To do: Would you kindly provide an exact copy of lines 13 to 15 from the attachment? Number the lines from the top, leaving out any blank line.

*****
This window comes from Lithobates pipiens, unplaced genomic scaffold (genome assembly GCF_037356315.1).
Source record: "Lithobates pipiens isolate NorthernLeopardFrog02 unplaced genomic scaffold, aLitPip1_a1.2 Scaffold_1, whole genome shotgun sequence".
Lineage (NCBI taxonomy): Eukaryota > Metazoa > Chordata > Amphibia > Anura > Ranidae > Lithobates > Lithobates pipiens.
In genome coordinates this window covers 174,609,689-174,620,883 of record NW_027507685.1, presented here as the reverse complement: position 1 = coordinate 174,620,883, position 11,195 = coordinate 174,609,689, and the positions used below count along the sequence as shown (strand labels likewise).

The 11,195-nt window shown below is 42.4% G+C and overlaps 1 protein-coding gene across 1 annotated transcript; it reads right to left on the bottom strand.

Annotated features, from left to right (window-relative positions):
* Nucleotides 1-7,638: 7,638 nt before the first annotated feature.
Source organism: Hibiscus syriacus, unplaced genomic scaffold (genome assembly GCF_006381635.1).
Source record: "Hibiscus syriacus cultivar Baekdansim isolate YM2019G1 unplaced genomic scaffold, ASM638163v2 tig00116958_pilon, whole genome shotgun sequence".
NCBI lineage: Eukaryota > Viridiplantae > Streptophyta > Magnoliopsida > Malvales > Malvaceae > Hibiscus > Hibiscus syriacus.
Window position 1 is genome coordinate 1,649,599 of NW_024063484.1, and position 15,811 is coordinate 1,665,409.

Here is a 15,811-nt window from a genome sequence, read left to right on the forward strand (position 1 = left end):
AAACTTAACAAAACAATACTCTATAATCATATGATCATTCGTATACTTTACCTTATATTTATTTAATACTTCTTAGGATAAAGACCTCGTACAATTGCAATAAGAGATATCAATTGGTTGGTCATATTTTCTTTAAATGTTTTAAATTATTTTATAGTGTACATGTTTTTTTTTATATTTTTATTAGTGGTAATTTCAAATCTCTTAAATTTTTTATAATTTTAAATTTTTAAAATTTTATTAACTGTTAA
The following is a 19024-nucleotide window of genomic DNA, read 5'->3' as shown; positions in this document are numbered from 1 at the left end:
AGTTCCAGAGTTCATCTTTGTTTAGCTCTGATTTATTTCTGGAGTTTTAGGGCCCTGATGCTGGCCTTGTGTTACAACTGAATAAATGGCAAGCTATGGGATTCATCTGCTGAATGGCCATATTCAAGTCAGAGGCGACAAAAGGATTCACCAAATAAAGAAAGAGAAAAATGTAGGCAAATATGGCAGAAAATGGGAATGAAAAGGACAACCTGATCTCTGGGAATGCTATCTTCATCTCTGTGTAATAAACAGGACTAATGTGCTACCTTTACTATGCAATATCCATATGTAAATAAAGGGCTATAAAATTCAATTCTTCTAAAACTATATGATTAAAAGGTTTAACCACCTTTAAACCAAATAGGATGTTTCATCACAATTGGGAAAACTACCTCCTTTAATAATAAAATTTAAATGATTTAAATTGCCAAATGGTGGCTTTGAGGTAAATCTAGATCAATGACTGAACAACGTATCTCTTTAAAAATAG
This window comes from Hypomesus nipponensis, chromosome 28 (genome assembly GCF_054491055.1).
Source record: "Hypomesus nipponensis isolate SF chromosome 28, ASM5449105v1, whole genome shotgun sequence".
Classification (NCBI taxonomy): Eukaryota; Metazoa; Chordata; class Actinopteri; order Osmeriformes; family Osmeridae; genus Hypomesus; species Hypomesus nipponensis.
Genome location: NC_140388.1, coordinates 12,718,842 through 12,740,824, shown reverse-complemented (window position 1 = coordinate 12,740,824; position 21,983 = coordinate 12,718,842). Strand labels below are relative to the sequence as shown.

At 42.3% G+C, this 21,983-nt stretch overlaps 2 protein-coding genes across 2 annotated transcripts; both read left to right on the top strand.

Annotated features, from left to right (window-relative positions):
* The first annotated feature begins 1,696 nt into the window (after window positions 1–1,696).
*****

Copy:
AAACTTAACAAAACAATACTCTATAATCATATGATCATTCGTATACTTTACCTTATATTTATTTAATACTTCTTAGGATAAAGACCTCGTACAATTGCAATAAGAGATATCAATTGGTTGGTCATATTTTCTTTAAATGTTTTAAATTATTTTATAGTGTACATGTTTTTTTTTATATTTTTATTAGTGGTAATTTCAAATCTCTTAAATTTTTTATAATTTTAAATTTTTAAAATTTTATTAACTGTTAA
The following is a 19024-nucleotide window of genomic DNA, read 5'->3' as shown; positions in this document are numbered from 1 at the left end:
AGTTCCAGAGTTCATCTTTGTTTAGCTCTGATTTATTTCTGGAGTTTTAGGGCCCTGATGCTGGCCTTGTGTTACAACTGAATAAATGGCAAGCTATGGGATTCATCTGCTGAATGGCCATATTCAAGTCAGAGGCGACAAAAGGATTCACCAAATAAAGAAAGAGAAAAATGTAGGCAAATATGGCAGAAAATGGGAATGAAAAGGACAACCTGATCTCTGGGAATGCTATCTTCATCTCTGTGTAATAAACAGGACTAATGTGCTACCTTTACTATGCAATATCCATATGTAAATAAAGGGCTATAAAATTCAATTCTTCTAAAACTATATGATTAAAAGGTTTAACCACCTTTAAACCAAATAGGATGTTTCATCACAATTGGGAAAACTACCTCCTTTAATAATAAAATTTAAATGATTTAAATTGCCAAATGGTGGCTTTGAGGTAAATCTAGATCAATGACTGAACAACGTATCTCTTTAAAAATAG